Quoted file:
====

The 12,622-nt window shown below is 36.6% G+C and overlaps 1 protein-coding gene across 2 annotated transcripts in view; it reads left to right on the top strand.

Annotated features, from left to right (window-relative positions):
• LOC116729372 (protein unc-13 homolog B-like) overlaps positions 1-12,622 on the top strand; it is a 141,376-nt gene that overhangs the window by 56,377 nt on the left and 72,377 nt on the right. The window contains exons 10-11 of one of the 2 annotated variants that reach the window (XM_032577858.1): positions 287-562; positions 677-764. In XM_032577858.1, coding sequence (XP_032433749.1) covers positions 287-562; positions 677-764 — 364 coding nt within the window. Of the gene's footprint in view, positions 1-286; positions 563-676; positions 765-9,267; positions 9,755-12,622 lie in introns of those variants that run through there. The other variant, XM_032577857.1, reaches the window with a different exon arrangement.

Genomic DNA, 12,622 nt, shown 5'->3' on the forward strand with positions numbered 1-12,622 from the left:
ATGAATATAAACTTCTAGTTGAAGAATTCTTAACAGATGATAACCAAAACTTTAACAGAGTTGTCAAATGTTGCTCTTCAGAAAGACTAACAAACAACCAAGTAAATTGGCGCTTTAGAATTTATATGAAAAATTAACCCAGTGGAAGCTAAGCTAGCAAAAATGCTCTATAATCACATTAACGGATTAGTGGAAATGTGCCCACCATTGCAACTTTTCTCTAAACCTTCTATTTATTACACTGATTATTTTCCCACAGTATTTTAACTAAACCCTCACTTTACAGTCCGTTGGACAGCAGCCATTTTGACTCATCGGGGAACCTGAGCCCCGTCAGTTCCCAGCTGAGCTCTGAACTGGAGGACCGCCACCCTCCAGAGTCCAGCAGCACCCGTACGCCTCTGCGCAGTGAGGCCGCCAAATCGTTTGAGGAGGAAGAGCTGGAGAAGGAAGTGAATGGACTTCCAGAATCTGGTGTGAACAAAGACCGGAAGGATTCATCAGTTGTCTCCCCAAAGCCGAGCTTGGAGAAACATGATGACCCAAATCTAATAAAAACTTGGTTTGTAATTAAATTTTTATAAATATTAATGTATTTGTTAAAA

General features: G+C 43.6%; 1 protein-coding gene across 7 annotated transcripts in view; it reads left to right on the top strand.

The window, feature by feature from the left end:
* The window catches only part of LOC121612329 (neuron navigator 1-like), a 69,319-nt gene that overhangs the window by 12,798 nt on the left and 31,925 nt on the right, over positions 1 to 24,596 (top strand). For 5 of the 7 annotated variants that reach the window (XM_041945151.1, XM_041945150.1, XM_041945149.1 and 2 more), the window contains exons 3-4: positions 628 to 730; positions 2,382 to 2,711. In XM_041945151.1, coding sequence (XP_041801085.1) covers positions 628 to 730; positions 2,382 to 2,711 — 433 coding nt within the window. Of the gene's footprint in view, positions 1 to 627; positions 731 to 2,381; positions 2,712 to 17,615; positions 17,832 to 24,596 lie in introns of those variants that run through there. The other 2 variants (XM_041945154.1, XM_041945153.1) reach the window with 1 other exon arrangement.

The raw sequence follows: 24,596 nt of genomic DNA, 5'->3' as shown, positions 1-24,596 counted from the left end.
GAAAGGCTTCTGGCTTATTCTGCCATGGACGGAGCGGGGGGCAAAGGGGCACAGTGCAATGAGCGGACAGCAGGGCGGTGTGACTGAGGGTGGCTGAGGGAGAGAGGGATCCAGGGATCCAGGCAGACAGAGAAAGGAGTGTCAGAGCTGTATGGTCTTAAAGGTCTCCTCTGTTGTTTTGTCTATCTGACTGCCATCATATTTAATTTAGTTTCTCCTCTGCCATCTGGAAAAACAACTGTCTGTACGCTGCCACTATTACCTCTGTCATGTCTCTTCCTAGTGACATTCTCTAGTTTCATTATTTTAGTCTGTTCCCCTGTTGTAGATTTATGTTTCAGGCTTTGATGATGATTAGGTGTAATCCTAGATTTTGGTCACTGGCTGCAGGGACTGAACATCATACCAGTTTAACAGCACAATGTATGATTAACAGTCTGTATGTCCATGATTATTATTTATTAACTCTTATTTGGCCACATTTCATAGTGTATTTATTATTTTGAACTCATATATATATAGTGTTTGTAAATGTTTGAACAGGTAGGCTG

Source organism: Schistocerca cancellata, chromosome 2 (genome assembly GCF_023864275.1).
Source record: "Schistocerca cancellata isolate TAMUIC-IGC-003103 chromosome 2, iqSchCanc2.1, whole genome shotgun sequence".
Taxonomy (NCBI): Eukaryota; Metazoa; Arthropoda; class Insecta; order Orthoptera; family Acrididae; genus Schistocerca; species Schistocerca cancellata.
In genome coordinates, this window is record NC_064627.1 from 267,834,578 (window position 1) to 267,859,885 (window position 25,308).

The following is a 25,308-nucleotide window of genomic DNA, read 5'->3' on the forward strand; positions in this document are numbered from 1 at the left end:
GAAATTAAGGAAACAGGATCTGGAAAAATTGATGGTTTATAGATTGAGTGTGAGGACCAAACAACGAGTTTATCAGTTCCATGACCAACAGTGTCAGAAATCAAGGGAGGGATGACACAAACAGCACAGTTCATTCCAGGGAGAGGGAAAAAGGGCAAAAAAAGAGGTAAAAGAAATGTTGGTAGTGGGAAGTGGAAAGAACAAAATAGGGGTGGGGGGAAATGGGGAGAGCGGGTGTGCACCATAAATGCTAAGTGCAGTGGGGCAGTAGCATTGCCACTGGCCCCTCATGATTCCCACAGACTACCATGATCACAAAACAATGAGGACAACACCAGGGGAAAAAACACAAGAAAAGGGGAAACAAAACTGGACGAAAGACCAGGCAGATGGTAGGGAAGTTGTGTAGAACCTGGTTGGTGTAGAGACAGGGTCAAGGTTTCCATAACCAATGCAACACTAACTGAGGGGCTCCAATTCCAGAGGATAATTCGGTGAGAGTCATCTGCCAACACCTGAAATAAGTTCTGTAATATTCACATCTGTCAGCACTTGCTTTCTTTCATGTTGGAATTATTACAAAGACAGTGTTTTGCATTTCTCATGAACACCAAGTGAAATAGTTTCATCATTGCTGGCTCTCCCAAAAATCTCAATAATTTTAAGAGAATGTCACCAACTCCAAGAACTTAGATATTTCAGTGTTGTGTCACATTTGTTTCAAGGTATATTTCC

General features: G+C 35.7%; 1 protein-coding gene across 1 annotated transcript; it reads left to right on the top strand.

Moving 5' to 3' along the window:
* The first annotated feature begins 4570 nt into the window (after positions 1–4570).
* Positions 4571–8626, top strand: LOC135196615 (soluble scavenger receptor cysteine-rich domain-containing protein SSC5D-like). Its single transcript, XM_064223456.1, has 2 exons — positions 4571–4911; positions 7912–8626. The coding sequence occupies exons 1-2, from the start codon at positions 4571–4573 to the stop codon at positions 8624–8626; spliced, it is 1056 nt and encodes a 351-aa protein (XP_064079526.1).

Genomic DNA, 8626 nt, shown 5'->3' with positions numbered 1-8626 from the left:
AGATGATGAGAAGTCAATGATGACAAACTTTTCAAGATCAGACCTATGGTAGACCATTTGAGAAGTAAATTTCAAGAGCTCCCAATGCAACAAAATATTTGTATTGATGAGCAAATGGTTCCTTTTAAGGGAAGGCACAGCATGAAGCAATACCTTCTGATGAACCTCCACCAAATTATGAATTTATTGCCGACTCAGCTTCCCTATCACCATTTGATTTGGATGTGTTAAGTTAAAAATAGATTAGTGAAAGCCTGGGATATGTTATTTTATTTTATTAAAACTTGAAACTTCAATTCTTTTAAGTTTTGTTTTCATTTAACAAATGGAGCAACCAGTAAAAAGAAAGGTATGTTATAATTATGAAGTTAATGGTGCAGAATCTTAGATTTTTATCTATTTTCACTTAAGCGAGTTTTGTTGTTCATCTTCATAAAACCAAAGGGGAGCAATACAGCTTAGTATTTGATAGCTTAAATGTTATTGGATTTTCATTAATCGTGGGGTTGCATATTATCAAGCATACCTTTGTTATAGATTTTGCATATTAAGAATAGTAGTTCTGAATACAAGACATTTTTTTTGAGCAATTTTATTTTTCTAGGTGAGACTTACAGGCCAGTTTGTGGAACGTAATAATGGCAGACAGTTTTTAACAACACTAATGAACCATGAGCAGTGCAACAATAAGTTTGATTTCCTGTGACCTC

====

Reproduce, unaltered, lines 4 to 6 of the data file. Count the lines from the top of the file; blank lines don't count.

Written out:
Genomic DNA, 12,622 nt, shown 5'->3' on the forward strand with positions numbered 1-12,622 from the left:
ATGAATATAAACTTCTAGTTGAAGAATTCTTAACAGATGATAACCAAAACTTTAACAGAGTTGTCAAATGTTGCTCTTCAGAAAGACTAACAAACAACCAAGTAAATTGGCGCTTTAGAATTTATATGAAAAATTAACCCAGTGGAAGCTAAGCTAGCAAAAATGCTCTATAATCACATTAACGGATTAGTGGAAATGTGCCCACCATTGCAACTTTTCTCTAAACCTTCTATTTATTACACTGATTATTTTCCCACAGTATTTTAACTAAACCCTCACTTTACAGTCCGTTGGACAGCAGCCATTTTGACTCATCGGGGAACCTGAGCCCCGTCAGTTCCCAGCTGAGCTCTGAACTGGAGGACCGCCACCCTCCAGAGTCCAGCAGCACCCGTACGCCTCTGCGCAGTGAGGCCGCCAAATCGTTTGAGGAGGAAGAGCTGGAGAAGGAAGTGAATGGACTTCCAGAATCTGGTGTGAACAAAGACCGGAAGGATTCATCAGTTGTCTCCCCAAAGCCGAGCTTGGAGAAACATGATGACCCAAATCTAATAAAAACTTGGTTTGTAATTAAATTTTTATAAATATTAATGTATTTGTTAAAA

General features: G+C 43.6%; 1 protein-coding gene across 7 annotated transcripts in view; it reads left to right on the top strand.